How would you feel if you could stay home, open your computer or laptop, and have a therapy session? What about if your therapist offered to speak with you over Skype or some other online platform? Would you feel like a fish out of water or would you very much like to try that experience? What about if your anxiety was so bad that you couldn’t leave your home? For many people suffering from agoraphobia (fear of open places/spaces), panic disorders (panic attacks), or generalized anxiety disorder (anxiety triggered by worry of multiple things), it’s like heaven on earth to do therapy at home in one’s pajamas.


Personal Stories Week: A Journey After Suicide

Thursday, August 21st, 2014

image.jpegSuicide. Sometimes that word alone is enough to provoke a sea of emotions in many of us. Most of us have experienced the sting of suicide either in our personal lives or through the lives of others. According to the Centers for Disease Control and Prevention (CDC), suicide by suffocation occurs in about 9,913 cases in the U.S. About 19,990 suicides occur at the hands of a firearm and 6,564 suicides occur by poisoning. In 2011, about 39,518 suicides were reported by the CDC, making suicide the 10th leading cause of death. That’s way too many lives being lost to suicide. What are we missing?


A Mother and Her Son’s Struggle With Schizophrenia

Tuesday, August 19th, 2014
Melanie J Photo

Melanie and her son, Thomas

Are you the parent of a child, adolescent, or adult child with severe mental illness? How do you feel right now? Tired? Lonely? Discouraged? Or even stronger? Some parents say that they are struggling every single day of their lives with the reality that their child, teen, or adult child is suffering from both their own illness and stigma. Other parents say they are not as discouraged as they were before they found out what their child actually struggled with. No matter how you have chosen to view your situation, I’m sure you can relate to Melanie Jimenez.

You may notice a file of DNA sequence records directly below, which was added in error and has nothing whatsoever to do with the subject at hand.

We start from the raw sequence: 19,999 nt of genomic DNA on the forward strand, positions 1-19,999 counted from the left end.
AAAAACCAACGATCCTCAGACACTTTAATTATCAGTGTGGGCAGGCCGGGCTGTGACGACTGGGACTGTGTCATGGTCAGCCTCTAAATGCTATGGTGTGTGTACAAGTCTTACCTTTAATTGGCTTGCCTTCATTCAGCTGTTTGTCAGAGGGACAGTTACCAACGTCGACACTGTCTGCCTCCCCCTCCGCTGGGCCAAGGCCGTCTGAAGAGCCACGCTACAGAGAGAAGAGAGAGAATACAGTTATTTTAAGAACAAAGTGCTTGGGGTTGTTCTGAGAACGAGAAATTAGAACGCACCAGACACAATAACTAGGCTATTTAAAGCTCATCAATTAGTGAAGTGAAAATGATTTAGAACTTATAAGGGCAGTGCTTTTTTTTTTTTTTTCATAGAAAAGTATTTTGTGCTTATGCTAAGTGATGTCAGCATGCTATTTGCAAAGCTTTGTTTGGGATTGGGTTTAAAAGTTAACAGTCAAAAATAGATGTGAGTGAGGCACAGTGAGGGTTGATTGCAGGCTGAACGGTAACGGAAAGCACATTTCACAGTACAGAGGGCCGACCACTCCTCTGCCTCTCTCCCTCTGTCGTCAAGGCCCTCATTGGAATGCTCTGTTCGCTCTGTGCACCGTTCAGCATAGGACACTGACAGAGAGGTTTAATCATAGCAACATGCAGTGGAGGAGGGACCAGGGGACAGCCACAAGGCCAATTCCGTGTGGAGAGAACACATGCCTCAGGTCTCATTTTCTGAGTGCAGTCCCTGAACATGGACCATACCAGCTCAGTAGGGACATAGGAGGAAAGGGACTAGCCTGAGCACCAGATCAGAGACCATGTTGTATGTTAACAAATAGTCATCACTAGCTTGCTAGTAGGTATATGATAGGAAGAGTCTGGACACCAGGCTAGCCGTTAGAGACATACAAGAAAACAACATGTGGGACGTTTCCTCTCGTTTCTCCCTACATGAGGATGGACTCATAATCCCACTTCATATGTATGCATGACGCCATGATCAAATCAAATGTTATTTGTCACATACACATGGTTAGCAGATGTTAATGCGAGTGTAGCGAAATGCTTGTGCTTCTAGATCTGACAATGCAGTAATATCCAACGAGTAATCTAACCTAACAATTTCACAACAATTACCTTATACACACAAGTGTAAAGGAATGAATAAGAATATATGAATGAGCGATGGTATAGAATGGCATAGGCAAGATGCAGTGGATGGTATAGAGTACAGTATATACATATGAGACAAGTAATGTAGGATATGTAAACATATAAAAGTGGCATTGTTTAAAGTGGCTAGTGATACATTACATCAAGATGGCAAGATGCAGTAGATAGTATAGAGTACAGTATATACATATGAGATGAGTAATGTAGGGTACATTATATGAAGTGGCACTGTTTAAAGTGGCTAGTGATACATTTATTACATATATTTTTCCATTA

A Mother Faces Her Son’s Bipolar Disorder Diagnosis

Monday, August 18th, 2014

 

sonAre you a mother or father of a son with a mental health or behavioral disorder? How did you cope with the reality that your son would probably need your help and support for the rest of his life? For many parents, accepting an illness can feel like one of the worst things you’ll ever have to do. Many mothers have spoken to me about their struggle to not only accept but also to live with their child’s illness. It isn’t easy. It’s almost unimaginable. 


Mental Health In A Failed American System

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Recent Comments
  • Támara Hill, MS: Hi Larkin, sorry for the late delay in my response. I would say that AVPD can include both subtle...
  • larkin: I had thought that there would generally be less acting out in AVPD or at least more subtle acting out. Is...
  • Támara Hill, MS: Hi Lisa, Thank you for your comment. This is a tough question primarily because all treatment will...
  • Lisa Keith, Psy.D.: But what about types of outpatient therapy? I’ve heard that DBT is better than CBT. What...
  • Támara Hill, MS: Hi Jen, Thanks for your input. It is quite difficult for many mental health professionals to...